Eating disorders are commonly developed during adolescence or as a young teenager. Young women often acquire them during their college years. It’s the combination of work overload, extreme stress and low self-esteem.

Eating disorders are more than appearing malnourished. Once your body adjusts to starvation, your metabolism slows down, unable to digest food. You’re low on energy and unable to focus. Your brain goes into hunger mode when it doesn’t receive enough calories. It may be difficult for you to fall asleep and stay asleep.

I became increasingly burnt out as the weeks melted together. I found it harder to eat, and when your body starves, you get tired. I would often isolate myself from my friends and those who cared about me. Even though I was so concerned with achieving my best in school, I was never happy with my academic performance.

I was so weak and exhausted that walking to school felt like a challenge. I began to feel depressed and lost control of my emotions. I recall moments of crying uncontrollably while gazing at my computer screen.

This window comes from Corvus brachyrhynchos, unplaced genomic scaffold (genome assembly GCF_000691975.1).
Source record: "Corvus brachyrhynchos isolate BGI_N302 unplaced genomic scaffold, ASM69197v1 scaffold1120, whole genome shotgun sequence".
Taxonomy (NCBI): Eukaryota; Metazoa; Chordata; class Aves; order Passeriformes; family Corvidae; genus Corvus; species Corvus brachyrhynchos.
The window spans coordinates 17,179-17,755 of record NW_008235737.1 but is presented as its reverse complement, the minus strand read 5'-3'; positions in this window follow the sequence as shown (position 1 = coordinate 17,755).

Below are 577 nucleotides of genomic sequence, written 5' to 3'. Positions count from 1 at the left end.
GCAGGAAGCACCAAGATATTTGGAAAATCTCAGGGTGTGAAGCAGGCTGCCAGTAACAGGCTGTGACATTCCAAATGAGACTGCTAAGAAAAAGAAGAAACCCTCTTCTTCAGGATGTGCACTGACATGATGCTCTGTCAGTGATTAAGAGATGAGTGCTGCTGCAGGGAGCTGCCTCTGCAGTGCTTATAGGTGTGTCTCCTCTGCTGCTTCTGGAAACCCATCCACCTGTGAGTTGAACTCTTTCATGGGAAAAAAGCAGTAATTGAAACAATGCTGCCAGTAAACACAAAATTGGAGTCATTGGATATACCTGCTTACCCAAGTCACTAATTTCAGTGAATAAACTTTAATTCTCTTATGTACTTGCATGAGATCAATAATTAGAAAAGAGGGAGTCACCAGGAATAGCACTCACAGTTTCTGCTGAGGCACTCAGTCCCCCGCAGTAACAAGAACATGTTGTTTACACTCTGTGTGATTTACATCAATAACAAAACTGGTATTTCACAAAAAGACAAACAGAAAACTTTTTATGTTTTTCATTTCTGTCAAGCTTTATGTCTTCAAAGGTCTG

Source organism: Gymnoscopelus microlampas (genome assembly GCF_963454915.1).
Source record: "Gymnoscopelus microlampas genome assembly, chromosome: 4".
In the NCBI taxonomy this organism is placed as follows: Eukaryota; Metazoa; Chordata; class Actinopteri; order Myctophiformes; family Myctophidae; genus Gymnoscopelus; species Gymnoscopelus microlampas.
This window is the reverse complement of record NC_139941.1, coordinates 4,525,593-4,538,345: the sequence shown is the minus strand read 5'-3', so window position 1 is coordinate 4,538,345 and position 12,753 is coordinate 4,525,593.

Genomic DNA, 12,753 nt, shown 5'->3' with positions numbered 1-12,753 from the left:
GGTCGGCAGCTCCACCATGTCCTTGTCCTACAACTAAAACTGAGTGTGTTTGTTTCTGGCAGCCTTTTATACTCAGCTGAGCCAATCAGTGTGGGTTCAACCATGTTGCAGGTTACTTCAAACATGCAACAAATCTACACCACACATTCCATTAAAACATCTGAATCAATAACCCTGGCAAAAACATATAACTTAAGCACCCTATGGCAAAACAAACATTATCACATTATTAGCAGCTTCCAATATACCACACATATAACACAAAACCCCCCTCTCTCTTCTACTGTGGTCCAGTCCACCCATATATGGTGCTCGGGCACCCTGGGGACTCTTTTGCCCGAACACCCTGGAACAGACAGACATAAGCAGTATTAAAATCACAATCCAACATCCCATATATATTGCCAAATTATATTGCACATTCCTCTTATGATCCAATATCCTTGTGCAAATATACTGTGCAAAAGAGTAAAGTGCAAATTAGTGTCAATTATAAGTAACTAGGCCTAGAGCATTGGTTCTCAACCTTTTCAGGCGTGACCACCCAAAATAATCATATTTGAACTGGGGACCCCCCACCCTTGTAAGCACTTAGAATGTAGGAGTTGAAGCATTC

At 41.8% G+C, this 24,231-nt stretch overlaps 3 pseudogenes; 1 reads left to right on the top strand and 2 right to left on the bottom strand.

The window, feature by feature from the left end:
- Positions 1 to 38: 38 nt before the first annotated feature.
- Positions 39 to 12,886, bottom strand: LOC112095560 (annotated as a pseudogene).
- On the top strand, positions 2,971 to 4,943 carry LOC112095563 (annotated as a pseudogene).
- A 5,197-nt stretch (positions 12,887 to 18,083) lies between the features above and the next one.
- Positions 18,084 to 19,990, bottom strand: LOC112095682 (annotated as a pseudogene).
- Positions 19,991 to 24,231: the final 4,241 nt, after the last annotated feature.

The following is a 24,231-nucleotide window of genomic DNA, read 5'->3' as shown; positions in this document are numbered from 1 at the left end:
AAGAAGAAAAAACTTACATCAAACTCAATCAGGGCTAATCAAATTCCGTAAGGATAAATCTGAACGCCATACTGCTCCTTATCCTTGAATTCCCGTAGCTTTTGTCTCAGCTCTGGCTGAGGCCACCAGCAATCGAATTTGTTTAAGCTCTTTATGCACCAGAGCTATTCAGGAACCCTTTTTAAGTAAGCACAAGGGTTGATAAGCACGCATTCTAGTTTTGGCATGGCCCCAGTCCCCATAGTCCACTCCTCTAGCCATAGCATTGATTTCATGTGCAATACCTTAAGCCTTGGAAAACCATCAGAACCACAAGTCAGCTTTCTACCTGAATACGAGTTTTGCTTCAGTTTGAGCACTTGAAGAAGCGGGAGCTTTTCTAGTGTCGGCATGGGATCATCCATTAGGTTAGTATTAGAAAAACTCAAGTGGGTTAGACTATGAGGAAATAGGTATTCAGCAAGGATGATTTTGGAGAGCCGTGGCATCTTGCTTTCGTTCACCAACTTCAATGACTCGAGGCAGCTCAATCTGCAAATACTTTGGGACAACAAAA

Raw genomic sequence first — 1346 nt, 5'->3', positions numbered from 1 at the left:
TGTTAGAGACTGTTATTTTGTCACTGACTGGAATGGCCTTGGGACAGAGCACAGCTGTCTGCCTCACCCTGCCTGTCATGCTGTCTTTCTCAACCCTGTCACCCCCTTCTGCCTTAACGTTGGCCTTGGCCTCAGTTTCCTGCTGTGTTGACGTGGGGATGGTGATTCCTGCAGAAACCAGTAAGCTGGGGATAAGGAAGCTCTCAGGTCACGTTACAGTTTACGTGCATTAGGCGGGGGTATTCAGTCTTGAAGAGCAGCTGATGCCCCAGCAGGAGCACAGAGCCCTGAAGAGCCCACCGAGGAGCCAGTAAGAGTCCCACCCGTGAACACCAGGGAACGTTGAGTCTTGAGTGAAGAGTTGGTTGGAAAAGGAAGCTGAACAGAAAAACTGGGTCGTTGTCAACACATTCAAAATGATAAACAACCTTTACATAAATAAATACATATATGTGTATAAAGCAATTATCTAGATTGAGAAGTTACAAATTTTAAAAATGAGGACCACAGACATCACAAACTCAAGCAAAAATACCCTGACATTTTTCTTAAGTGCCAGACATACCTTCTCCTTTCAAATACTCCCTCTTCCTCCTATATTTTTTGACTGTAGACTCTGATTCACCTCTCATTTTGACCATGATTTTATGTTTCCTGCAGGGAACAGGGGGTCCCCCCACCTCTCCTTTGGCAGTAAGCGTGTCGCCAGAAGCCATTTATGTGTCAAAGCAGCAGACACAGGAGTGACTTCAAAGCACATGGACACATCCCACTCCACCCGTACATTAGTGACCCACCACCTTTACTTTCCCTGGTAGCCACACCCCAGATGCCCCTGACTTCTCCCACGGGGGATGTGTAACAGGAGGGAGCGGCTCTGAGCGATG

Unwarranted dieting in reaction to a distorted body image defined me. I knew that if I ate a full meal, it would hurt my stomach.

When I glanced in the mirror, I had no idea what I looked like. My body image was warped. I lost a piece of myself and lost all joy. I didn’t feel beautiful.

Just like any mental illness, an eating disorder is a silent struggle. Both your brain and body malfunction. It isn’t always easy to spot. People of all different sizes and shapes deal with it.

Only a select few knew I was struggling. I felt ashamed that I fell back into my old habits. I knew I was better than this, which only made it so much more difficult to accept. On the outside, I looked normal, but on the inside I was at war with myself.

As a female college student, it’s difficult not to compare yourself to others. Academically, I felt like I had to work twice as hard to be taken seriously. Physically, I found it hard to love the way I looked.

During the winter my eating disorder was at an all-time low. Right when I returned home for winter break, I went through a breakup and then got COVID. I was academically burnt-out from exams and was trying to patch up a broken heart combined with physical illness. I was hungry, sick and alone. I thought I was going to die. It was the worst period of my life.